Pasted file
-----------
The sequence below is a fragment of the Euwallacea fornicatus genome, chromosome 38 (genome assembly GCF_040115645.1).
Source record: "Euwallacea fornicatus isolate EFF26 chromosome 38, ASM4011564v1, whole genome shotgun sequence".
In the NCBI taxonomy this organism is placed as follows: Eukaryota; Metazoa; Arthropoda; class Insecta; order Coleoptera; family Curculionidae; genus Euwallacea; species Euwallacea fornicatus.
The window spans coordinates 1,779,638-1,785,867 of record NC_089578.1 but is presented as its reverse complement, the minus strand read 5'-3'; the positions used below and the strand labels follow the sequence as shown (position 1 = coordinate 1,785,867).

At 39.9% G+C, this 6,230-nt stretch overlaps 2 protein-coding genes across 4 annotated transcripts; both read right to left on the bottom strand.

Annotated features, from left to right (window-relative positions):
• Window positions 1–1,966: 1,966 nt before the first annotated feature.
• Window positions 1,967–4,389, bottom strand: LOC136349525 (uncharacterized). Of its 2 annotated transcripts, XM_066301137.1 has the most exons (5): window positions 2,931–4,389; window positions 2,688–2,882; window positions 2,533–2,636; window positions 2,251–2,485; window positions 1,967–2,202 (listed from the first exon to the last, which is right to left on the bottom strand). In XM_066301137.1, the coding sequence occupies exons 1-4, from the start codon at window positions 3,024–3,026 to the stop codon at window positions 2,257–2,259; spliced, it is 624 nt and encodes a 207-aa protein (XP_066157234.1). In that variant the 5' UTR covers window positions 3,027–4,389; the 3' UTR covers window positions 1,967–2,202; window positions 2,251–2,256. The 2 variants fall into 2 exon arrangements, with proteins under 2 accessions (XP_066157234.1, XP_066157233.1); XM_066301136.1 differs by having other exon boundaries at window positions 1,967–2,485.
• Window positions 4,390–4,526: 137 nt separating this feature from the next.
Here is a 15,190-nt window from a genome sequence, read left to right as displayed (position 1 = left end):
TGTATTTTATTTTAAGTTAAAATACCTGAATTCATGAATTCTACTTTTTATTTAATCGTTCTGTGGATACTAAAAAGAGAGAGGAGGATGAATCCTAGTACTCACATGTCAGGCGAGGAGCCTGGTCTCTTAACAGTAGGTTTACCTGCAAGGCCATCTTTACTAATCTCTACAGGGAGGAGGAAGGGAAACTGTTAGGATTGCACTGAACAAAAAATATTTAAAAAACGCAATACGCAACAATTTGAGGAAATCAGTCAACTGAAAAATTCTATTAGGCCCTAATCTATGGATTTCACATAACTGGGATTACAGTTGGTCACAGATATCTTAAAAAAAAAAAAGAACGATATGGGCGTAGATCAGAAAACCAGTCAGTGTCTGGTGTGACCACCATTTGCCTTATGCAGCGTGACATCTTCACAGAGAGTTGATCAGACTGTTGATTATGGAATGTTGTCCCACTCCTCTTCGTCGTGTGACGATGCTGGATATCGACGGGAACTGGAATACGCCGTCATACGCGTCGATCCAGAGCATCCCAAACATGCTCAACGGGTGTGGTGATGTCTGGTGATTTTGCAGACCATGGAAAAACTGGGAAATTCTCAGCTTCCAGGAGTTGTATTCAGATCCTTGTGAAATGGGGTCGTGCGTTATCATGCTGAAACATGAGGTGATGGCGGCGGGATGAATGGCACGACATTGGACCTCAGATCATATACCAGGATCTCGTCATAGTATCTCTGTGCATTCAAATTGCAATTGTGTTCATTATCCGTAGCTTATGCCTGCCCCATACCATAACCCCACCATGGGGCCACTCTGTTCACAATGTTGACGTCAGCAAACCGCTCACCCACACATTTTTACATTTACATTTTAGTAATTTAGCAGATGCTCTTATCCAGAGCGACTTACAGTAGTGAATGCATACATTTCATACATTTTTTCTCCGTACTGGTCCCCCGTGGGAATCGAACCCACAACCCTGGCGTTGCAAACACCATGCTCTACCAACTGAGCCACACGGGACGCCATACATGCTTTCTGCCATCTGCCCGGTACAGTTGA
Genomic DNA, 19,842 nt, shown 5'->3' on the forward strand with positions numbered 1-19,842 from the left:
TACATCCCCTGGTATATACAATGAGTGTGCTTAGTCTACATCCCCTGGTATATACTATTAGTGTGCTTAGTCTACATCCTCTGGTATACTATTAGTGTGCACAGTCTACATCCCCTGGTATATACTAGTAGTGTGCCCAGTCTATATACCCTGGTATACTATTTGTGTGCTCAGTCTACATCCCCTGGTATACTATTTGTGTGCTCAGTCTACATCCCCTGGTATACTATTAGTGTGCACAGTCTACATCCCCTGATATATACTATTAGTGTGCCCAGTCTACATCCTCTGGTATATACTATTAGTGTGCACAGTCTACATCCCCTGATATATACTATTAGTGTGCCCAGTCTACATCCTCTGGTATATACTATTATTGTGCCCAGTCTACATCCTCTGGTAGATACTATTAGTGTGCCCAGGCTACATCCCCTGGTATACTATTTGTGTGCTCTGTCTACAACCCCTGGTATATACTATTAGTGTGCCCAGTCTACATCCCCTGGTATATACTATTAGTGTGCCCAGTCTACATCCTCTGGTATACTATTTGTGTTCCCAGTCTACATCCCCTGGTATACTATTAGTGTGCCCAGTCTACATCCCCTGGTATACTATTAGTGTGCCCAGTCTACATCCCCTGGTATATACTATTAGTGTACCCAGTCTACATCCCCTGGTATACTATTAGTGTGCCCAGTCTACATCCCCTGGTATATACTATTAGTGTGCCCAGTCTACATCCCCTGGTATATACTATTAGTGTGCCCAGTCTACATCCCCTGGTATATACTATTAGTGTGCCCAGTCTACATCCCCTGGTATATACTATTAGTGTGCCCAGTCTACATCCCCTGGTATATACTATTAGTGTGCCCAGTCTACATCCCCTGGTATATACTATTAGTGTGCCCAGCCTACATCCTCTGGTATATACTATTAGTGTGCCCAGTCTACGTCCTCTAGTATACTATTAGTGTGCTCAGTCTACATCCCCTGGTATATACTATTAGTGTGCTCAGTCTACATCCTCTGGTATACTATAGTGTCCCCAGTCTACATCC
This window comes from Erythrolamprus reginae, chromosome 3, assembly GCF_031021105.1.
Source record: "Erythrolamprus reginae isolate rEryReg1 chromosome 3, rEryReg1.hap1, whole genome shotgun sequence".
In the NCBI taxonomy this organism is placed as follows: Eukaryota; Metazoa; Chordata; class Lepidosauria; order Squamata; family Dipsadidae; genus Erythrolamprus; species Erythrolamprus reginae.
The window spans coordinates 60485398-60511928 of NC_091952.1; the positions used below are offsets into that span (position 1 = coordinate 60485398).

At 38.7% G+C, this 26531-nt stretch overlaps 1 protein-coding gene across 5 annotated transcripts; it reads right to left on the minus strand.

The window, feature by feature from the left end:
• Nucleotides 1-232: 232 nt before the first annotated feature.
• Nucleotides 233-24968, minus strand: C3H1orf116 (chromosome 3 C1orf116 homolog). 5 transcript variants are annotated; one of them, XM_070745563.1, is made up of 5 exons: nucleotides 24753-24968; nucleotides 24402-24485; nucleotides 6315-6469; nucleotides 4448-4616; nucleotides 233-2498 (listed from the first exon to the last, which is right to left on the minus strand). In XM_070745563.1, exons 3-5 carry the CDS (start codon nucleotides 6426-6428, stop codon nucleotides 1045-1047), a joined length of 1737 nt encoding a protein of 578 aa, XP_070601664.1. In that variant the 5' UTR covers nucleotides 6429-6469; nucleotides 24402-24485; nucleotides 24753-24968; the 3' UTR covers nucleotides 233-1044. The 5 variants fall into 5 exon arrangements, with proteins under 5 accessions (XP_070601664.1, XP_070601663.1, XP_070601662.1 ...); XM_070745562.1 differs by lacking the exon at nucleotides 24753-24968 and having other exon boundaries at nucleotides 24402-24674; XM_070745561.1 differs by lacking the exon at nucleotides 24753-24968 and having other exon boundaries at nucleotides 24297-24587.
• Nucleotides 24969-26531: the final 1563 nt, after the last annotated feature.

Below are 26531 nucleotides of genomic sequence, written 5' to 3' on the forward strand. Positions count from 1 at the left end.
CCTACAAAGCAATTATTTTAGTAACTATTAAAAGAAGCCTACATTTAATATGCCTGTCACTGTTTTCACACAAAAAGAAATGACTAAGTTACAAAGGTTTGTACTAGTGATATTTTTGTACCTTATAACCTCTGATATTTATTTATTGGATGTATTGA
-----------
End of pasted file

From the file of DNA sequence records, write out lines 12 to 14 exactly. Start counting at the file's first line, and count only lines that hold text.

Genomic DNA, 19,842 nt, shown 5'->3' on the forward strand with positions numbered 1-19,842 from the left:
TACATCCCCTGGTATATACAATGAGTGTGCTTAGTCTACATCCCCTGGTATATACTATTAGTGTGCTTAGTCTACATCCTCTGGTATACTATTAGTGTGCACAGTCTACATCCCCTGGTATATACTAGTAGTGTGCCCAGTCTATATACCCTGGTATACTATTTGTGTGCTCAGTCTACATCCCCTGGTATACTATTTGTGTGCTCAGTCTACATCCCCTGGTATACTATTAGTGTGCACAGTCTACATCCCCTGATATATACTATTAGTGTGCCCAGTCTACATCCTCTGGTATATACTATTAGTGTGCACAGTCTACATCCCCTGATATATACTATTAGTGTGCCCAGTCTACATCCTCTGGTATATACTATTATTGTGCCCAGTCTACATCCTCTGGTAGATACTATTAGTGTGCCCAGGCTACATCCCCTGGTATACTATTTGTGTGCTCTGTCTACAACCCCTGGTATATACTATTAGTGTGCCCAGTCTACATCCCCTGGTATATACTATTAGTGTGCCCAGTCTACATCCTCTGGTATACTATTTGTGTTCCCAGTCTACATCCCCTGGTATACTATTAGTGTGCCCAGTCTACATCCCCTGGTATACTATTAGTGTGCCCAGTCTACATCCCCTGGTATATACTATTAGTGTACCCAGTCTACATCCCCTGGTATACTATTAGTGTGCCCAGTCTACATCCCCTGGTATATACTATTAGTGTGCCCAGTCTACATCCCCTGGTATATACTATTAGTGTGCCCAGTCTACATCCCCTGGTATATACTATTAGTGTGCCCAGTCTACATCCCCTGGTATATACTATTAGTGTGCCCAGTCTACATCCCCTGGTATATACTATTAGTGTGCCCAGTCTACATCCCCTGGTATATACTATTAGTGTGCCCAGCCTACATCCTCTGGTATATACTATTAGTGTGCCCAGTCTACGTCCTCTAGTATACTATTAGTGTGCTCAGTCTACATCCCCTGGTATATACTATTAGTGTGCTCAGTCTACATCCTCTGGTATACTATAGTGTCCCCAGTCTACATCC
This window comes from Erythrolamprus reginae, chromosome 3, assembly GCF_031021105.1.